Bats here, disease not

Bats here, disease not

Posted: Thursday, February 10, 2011 9:06 pm

By KEVIN BOWDEN
Staff Reporter
Bats do exist in this area, but apparently a new bat disease does not.
Wildlife specialists from New York down to North Carolina are keeping a watchful eye on reported cases of what is being called white-nose syndrome.
The disease has killed hundreds of thousands of bats in the eastern United States, according to the U.S. Fish and Wildlife Service. The disease has now been documented in a retired Avery County mine and in a cave at Grandfather Mountain State Park, both in North Carolina. The two documented cases mark the arrival of the bat disease in North Carolina.
“White-nose syndrome is confirmed in Virginia and Tennessee, so we expected we would be one of the next states to see the disease,” said Gabrielle Graeter, a biologist with the North Carolina Wildlife Resources Commission. “This discovery marks the arrival of one of the most devastating threats to bat conservation in our time.”
A news conference was held in Asheville, N.C., Wednesday afternoon to explain the significance of the two documented white-nose syndrome cases.
Locally, there are bats in the Reelfoot Lake area and across Obion County but they are tree-dwelling bats.
“As far as I know, it (white-nose syndrome) has never been documented in the tree hibernating species,” said David Haggard, a regional naturalist for the Tennessee State Parks.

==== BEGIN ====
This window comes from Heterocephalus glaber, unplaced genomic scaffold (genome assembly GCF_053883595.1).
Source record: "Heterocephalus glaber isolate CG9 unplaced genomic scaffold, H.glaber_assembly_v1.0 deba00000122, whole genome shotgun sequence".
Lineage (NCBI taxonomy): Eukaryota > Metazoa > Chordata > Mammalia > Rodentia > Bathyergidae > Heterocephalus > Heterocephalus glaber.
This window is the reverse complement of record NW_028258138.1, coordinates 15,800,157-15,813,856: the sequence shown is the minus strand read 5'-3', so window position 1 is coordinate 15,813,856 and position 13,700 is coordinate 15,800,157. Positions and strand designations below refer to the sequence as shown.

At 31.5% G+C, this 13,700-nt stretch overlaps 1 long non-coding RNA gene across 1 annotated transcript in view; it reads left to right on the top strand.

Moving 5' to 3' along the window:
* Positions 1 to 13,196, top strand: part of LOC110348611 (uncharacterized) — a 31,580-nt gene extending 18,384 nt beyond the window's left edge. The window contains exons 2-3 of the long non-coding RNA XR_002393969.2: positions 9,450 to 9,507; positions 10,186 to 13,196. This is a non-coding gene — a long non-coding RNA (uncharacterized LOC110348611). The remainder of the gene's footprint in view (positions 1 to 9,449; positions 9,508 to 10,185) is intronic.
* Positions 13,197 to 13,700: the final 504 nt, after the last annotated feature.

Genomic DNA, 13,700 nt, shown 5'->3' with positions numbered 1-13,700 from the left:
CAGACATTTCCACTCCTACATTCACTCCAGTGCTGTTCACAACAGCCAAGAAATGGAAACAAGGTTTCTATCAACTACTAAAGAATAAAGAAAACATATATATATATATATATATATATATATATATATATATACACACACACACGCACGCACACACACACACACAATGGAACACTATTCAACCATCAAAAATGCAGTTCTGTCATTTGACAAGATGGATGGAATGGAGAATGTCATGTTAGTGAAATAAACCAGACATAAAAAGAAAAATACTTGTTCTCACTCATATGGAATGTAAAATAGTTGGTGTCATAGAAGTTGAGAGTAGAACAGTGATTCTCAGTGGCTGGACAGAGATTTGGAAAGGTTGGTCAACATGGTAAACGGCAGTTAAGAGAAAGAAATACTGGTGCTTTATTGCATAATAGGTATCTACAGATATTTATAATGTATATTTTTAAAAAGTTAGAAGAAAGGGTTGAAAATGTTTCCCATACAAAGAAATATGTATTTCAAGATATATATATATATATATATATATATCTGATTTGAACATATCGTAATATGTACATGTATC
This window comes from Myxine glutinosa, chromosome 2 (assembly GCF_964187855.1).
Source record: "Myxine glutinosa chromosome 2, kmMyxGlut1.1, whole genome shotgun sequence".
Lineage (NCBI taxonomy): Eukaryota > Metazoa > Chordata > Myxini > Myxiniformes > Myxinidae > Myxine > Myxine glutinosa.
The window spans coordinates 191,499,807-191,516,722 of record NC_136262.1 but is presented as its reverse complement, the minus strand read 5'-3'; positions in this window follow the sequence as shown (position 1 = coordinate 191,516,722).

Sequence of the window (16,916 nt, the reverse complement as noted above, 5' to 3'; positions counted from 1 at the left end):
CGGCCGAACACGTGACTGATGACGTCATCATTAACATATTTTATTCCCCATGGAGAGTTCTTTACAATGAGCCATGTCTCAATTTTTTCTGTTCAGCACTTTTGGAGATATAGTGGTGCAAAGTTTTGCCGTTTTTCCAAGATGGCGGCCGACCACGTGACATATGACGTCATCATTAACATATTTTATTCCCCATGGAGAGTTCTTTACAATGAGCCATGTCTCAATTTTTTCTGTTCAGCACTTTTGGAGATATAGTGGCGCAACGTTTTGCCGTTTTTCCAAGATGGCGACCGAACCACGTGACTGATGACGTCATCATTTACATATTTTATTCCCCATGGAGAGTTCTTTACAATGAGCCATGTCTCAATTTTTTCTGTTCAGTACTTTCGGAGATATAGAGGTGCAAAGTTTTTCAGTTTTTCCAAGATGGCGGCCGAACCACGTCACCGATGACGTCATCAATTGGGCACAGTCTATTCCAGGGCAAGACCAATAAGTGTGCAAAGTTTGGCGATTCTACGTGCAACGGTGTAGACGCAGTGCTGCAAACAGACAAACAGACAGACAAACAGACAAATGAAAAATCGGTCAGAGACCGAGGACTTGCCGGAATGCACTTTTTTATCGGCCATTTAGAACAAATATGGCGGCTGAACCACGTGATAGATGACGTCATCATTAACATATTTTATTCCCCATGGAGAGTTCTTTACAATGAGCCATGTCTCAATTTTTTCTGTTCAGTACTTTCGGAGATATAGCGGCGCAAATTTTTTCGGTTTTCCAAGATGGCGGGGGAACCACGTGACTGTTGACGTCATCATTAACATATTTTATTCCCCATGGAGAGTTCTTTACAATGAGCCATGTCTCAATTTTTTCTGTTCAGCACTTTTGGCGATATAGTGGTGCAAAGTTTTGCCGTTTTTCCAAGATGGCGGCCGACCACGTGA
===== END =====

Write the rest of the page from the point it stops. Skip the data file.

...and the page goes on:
He said he received an e-mail last fall from the U.S. Fish and Wildlife Service requesting help with how to survey bat populations in the state and how to document the disease. Haggard said he responded saying he didn’t know of an accurate method to survey the local bat population.
Haggard told The Messenger he believes there are probably several thousand tree-dwelling bats in the Reelfoot Lake region, but said that is a “relatively small” population and said “that’s just a guess on my part.”
He said there are numerous tree-dwelling bats all up and down the Mississippi River bottoms.
According to a news release from the U.S. Fish and Wildlife Service, scientists have yet to fully understand white-nose syndrome. It is believed to be caused by a newly-discovered fungus — Geomyces destrucans — which often grows into white tufts on the muzzles of infected bats.
The first evidence of the fungus was collected in a cave about 40 miles west of Albany, N.Y., in 2006 and since then it has spread north into Canada and as far south as Tennessee, which reported its first occurrence in upper East Tennessee in February 2010.
The U.S. Fish and Wildlife Service reports finding sick, dying and dead bats in unprecedented numbers in and around caves and mines from New Hampshire to Tennessee. From the fall of 2009 to the spring of 2010, there have been suspected white-nose syndrome cases in four areas across Tennessee, according to the wildlife agency.
Staff Reporter Kevin Bowden may be contacted by e-mail at kmbowden@ucmessenger.com.

Published in The Messenger 2.10.11

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